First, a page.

Another massively successful innovation undergoing a re-evaluation of its own is the internet itself. Optimists promised emancipation: knowledge would be democratized and civil discourse would flourish. Now, we understand that the internet is also a highly effective system of control. Incentives to commodify personal information have resulted in more and more of our daily lives becoming subject to data collection, transforming our economy into a surveillance ecosystem. This renders our conduct “visible” to states, which can punish us for it—as China is doing now through its dystopian “social credit” system. The whole thing could turn out to be a terrible mistake—we don’t know, because we’ve never had to solve this problem before. The fact that we previously solved the problem of the telegraph is irrelevant. One could probably fill a podcast—call it the “Optimists’ Archive”—with inappropriately rosy predictions about the wonders of new technology.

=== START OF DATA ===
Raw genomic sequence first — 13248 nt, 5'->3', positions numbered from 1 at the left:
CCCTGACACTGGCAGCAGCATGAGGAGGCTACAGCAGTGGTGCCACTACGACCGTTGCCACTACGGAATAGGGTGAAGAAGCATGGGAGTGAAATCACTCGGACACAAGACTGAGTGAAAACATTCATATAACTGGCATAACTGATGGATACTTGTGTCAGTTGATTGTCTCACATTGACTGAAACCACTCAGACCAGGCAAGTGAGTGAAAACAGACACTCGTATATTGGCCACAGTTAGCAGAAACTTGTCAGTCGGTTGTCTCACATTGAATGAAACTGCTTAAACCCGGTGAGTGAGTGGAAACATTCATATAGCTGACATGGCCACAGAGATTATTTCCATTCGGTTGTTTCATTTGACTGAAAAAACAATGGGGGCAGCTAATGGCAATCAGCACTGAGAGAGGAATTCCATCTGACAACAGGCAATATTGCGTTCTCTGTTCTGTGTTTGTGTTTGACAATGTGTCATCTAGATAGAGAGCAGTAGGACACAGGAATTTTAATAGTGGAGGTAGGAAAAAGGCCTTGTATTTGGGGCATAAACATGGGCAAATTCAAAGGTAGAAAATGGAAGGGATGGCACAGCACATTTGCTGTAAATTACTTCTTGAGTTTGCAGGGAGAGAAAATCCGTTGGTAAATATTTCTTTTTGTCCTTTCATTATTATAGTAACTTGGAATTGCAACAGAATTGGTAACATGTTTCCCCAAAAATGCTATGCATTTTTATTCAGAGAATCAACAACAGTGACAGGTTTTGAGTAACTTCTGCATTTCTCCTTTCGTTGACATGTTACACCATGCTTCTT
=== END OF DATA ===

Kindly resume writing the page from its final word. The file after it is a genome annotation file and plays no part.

We are engaged in a giant social experiment. For 99 percent of the time humans have lived in settled societies, life in each generation was essentially like life in the generation before. Stasis, not change, was the rule. Now, for the first time, we live differently, and the gap between the generations grows wider as the pace of change grows faster. Can this continue indefinitely? We have no precedent for that working. Analogies to history are analogies to nothing at all. We might as well analogize the driverless car to the hand-ax.